In a move that fits the abnormal ongoings of 2020, some members of the Mississippi House of Representatives intend to file a lawsuit against Governor Tate Reeves over recent veto decisions in the seemingly never-ending Legislative session.
Only a few days after lawmakers left the Capitol in July, Governor Reeves vetoed the Department of Education budget, mainly over concerns with the removal of the School Recognition Program that would negatively impact teacher pay.
“It would cut teacher pay by $26 million. 23,157 Mississippi teachers would get money that they’ve earned taken out of their pockets,” said Reeves. “It was done quietly, without much or any conversation. Pretty much nobody in the legislature or education community knew about it until we discovered it in our bill review process this week and raised the alarm. We have to veto this so that they can come back and fix it—otherwise 23,157 teachers will get a pay cut.”
Reeves has publicly asserted that the omission of the program was not accidental. However, top legislators have publicly stated that the plan was to rectify it in January when they returned for the 2021 session.
The same mistake was made in calculations by the Department of Education last year and rectified by legislature in January of this year. In the same manner, the 2020 Legislature made the decision to handle the re-appropriation in the following session. The decision in 2019 was made under the leadership of Lt. Governor Tate Reeves, but instead of letting the MAEP budget stand this year, he vetoed the entire thing.
“Now our teachers are going back but they don’t have any authorization by the state of Mississippi to get paid,” said Lt. Governor Delbert Hosemann a few weeks ago. “They’re only going to get paid if the Governor decides to send a check to the schools. That’s not the way to run a railroad.”
Another action at issue surrounds the Governor’s partial veto of HB 1782. This is an appropriation bill related to CARES Act federal dollars for healthcare. Reeves vetoed two line items within the bill. The first was for a $2 million COVID-19 related appropriation to the North Oak Regional Medical Center, which he says in his veto letter, was closed long before COVID-19 and remains closed. The other was a $6 million appropriation to a group called Mississippi Access Group Network (MAGnet). The MAGnet effort was targeted to high poverty rural counties and championed by Legislative Black Caucus members.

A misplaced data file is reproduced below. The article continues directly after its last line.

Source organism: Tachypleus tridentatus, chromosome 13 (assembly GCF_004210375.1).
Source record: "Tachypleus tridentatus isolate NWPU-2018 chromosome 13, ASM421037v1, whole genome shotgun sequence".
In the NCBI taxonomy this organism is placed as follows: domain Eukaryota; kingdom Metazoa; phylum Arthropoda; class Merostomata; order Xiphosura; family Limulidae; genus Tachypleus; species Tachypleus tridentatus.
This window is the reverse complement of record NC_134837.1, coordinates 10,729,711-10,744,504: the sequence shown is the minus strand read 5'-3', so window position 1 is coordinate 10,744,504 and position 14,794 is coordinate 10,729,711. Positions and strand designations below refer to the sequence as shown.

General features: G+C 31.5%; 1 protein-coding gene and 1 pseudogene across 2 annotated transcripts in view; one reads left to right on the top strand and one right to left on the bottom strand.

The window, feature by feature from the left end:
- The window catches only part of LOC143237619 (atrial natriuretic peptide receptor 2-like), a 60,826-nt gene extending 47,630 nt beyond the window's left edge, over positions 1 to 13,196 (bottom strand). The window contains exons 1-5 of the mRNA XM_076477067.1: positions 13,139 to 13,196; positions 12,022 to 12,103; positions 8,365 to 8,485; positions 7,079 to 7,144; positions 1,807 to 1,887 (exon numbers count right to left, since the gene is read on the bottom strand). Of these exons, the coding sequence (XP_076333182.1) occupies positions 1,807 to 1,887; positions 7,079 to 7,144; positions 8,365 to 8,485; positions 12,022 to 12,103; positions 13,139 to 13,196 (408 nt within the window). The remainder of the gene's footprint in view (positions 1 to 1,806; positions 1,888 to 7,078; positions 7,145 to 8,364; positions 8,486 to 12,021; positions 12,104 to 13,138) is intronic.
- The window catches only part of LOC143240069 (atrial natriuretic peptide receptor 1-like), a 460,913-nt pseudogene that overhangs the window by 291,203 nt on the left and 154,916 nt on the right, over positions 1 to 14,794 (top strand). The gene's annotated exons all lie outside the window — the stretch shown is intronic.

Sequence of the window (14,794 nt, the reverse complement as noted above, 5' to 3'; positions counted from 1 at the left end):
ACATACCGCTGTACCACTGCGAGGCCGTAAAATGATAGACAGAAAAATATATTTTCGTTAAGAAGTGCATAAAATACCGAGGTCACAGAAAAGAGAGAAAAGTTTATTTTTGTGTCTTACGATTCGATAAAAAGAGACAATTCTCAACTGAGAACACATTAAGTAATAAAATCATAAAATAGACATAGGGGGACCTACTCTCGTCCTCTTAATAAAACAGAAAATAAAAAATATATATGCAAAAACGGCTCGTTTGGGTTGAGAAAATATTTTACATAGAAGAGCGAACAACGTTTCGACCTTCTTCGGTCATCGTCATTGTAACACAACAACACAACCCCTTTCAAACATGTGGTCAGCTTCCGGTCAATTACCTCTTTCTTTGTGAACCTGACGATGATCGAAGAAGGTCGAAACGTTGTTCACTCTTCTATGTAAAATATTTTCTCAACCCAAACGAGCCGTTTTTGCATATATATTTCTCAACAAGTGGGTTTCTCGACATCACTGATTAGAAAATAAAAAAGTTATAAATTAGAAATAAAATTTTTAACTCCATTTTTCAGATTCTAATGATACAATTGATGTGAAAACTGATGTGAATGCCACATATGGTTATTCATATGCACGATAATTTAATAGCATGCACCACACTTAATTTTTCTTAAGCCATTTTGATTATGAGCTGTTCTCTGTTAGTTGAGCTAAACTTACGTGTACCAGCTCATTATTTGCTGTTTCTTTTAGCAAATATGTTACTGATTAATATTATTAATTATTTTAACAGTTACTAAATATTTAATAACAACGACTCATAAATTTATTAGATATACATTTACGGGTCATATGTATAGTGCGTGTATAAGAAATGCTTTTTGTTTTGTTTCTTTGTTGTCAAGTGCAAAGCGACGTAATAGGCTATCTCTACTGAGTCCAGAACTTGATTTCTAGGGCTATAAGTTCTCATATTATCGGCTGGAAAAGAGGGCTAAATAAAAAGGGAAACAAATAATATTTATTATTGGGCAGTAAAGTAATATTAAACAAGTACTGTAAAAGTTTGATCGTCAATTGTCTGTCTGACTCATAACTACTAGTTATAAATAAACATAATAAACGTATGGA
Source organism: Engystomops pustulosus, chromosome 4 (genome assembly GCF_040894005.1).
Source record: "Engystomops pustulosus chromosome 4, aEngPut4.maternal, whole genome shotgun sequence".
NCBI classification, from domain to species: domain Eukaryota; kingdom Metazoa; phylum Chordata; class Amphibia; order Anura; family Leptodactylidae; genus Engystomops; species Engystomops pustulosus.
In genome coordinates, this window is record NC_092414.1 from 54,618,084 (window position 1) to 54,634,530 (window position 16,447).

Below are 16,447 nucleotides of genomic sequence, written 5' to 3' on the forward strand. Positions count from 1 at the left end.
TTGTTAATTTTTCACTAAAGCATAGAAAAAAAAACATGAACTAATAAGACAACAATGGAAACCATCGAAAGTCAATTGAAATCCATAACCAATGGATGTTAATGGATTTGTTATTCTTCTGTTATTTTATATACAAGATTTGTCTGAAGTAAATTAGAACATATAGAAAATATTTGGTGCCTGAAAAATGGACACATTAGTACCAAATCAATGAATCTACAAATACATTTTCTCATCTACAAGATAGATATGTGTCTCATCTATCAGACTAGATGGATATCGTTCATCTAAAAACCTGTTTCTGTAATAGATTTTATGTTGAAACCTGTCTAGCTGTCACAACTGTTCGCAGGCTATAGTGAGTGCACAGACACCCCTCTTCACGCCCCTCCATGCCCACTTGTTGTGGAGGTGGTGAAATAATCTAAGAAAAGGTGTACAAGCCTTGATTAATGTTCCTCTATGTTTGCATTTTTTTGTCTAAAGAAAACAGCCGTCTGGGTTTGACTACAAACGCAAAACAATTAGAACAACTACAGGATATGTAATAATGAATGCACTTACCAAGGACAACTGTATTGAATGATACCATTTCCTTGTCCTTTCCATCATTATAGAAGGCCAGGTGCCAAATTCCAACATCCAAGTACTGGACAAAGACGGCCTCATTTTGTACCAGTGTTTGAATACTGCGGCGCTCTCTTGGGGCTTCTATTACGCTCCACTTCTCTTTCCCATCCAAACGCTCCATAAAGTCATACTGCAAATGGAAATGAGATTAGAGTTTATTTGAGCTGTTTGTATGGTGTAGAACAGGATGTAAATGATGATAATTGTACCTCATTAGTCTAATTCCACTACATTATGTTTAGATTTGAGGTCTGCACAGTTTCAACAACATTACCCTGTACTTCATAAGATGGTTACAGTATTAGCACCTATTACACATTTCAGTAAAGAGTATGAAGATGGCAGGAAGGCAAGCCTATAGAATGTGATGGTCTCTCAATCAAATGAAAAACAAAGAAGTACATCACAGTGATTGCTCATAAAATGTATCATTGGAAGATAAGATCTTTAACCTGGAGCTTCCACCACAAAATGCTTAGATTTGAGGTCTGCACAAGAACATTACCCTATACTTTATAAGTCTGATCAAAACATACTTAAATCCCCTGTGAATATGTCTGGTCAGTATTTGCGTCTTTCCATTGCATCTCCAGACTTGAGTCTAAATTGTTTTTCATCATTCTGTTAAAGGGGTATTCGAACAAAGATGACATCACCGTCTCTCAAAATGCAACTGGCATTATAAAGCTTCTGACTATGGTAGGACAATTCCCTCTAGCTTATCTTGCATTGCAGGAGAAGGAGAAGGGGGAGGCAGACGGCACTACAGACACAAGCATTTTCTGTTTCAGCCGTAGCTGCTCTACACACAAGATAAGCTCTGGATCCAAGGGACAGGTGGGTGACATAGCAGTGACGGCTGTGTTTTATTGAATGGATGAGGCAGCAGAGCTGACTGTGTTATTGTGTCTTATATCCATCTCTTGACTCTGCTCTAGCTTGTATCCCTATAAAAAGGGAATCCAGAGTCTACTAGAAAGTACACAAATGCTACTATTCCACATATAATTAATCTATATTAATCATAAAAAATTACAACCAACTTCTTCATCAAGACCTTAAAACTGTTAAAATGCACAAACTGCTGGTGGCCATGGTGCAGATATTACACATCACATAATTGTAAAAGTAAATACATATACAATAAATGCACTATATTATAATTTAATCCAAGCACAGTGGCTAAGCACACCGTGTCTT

The Governor has also shown frustration over the Legislature not funding the budget for the Department of Marine Resources.
The intent to file suit was confirmed to Y’all Politics by multiple sources within the Mississippi House and Senate. Sources said House Speaker Philip Gunn and Speaker Pro Tem Jason White met with Governor Reeves Tuesday to discuss the dispute. Subsequently, a series of Zoom meetings occurred that evening among House members where the lawsuit was discussed.
At this point, Lt. Governor Hosemann does not appear to be involved in the lawsuit, nor does there appear to be a movement by Senators to join the legal fight.
The suit will likely first appear before the a Chancery Court (usually Hinds County in a lawsuit of this type) but could take months to comb through the appeals process.
The crux of the proposed cases are reportedly around the constitutionality of line item vetoes. Article IV, § 73 of the Mississippi Constitution of 1890 states: “The governor may veto parts of any appropriation bill, and approve parts of the same, and the portions approved shall be law.”
There are two previous cases that seem to speak to this set of facts. One is a case involving Haley Barbour and Jim Hood over the constitutionality of a line item veto involving the Department of Corrections. The other involved a dispute between legislators and the late Governor Kirk Fordice. Both were generally found in favor of the Legislature. However, there have been numerous unchallenged line item vetoes since.
There are a variety of scenarios that could occur even before a suit is filled.
Governor Reeves could call a special session to handle the issues specifically.
There is debate as to whether the Legislature, under HCR69, could go back in of their own accord before October 5 and deal with the vetoes. Under that resolution, session was extended only in the case that COVID-19 federal dollars needed to be appropriated. They could also wait until that date to return and handle the discrepancies. The resolution allows for Sine Die to occur on October 10 of this year.
If the Governor were to call for a special session soon, over the issues being disputed, it would give the Legislature a chance to handle those issues one by one. However, Reeves has made no indication as to when he plans to call the Legislature back or for exactly what purposes.
After an outbreak that effected more than 40 lawmakers and staff, the Capitol was closed to prevent further spread. The outbreak also prevented leadership from calling the House and Senate back after adjournment to override any veto made by the Governor.
*UPDATE 2:30 Wednesday*
Wednesday afternoon, Governor Tate Reeves took to Facebook to respond to the potential of a lawsuit.
In his post, he said that the Legislature didn’t have the votes to override this veto and the move to sue him and this current dynamic in the house has in fact made some Republicans irate.
“They don’t have the votes to override the vetoes, so this is their Hail Mary. I wish they wouldn’t waste your money and pull us away from all the crises we’re managing to deal with their nonsense, but it’s their favorite game. I’ll keep trying to prevent the waste and damage,” said Reeves.
You can find a copy of the lawsuit below: